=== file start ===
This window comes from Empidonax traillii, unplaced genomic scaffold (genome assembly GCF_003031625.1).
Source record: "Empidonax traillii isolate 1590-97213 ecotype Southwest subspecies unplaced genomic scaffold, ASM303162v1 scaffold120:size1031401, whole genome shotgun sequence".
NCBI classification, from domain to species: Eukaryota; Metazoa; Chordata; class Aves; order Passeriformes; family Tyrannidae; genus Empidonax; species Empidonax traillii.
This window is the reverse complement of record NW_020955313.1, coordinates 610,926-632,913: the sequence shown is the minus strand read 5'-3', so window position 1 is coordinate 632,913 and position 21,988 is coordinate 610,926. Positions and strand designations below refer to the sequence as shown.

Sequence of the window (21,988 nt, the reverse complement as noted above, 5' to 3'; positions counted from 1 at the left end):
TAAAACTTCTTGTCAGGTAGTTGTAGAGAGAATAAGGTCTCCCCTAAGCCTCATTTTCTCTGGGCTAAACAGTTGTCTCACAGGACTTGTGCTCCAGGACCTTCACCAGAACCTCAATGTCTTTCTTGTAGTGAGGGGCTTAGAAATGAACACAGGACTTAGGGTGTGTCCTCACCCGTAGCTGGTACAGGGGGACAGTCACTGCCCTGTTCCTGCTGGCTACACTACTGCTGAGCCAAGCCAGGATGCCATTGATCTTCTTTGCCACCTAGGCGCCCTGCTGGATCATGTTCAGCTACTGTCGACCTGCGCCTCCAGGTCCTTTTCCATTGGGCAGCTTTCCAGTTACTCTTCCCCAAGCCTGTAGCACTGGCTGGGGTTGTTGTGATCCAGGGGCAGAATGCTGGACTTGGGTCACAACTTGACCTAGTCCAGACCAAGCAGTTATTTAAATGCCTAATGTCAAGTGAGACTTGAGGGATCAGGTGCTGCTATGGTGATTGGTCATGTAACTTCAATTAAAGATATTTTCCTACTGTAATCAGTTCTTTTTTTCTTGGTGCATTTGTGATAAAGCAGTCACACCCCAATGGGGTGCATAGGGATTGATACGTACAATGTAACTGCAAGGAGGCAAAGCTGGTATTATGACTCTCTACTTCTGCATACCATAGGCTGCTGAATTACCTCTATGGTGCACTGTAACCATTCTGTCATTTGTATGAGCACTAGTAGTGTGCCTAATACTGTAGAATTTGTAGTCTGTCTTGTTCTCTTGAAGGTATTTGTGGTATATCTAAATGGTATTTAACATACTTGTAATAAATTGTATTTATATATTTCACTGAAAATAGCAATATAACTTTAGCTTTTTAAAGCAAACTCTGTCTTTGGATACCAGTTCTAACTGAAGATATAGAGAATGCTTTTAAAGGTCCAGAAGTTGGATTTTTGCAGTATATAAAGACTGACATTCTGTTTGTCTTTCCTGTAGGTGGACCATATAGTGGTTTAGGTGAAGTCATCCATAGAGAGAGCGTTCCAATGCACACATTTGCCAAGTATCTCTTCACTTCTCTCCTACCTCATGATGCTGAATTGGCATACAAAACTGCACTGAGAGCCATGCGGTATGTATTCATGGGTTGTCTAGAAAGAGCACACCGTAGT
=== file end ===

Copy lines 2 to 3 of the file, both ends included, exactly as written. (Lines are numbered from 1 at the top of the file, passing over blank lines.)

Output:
Source record: "Empidonax traillii isolate 1590-97213 ecotype Southwest subspecies unplaced genomic scaffold, ASM303162v1 scaffold120:size1031401, whole genome shotgun sequence".
NCBI classification, from domain to species: Eukaryota; Metazoa; Chordata; class Aves; order Passeriformes; family Tyrannidae; genus Empidonax; species Empidonax traillii.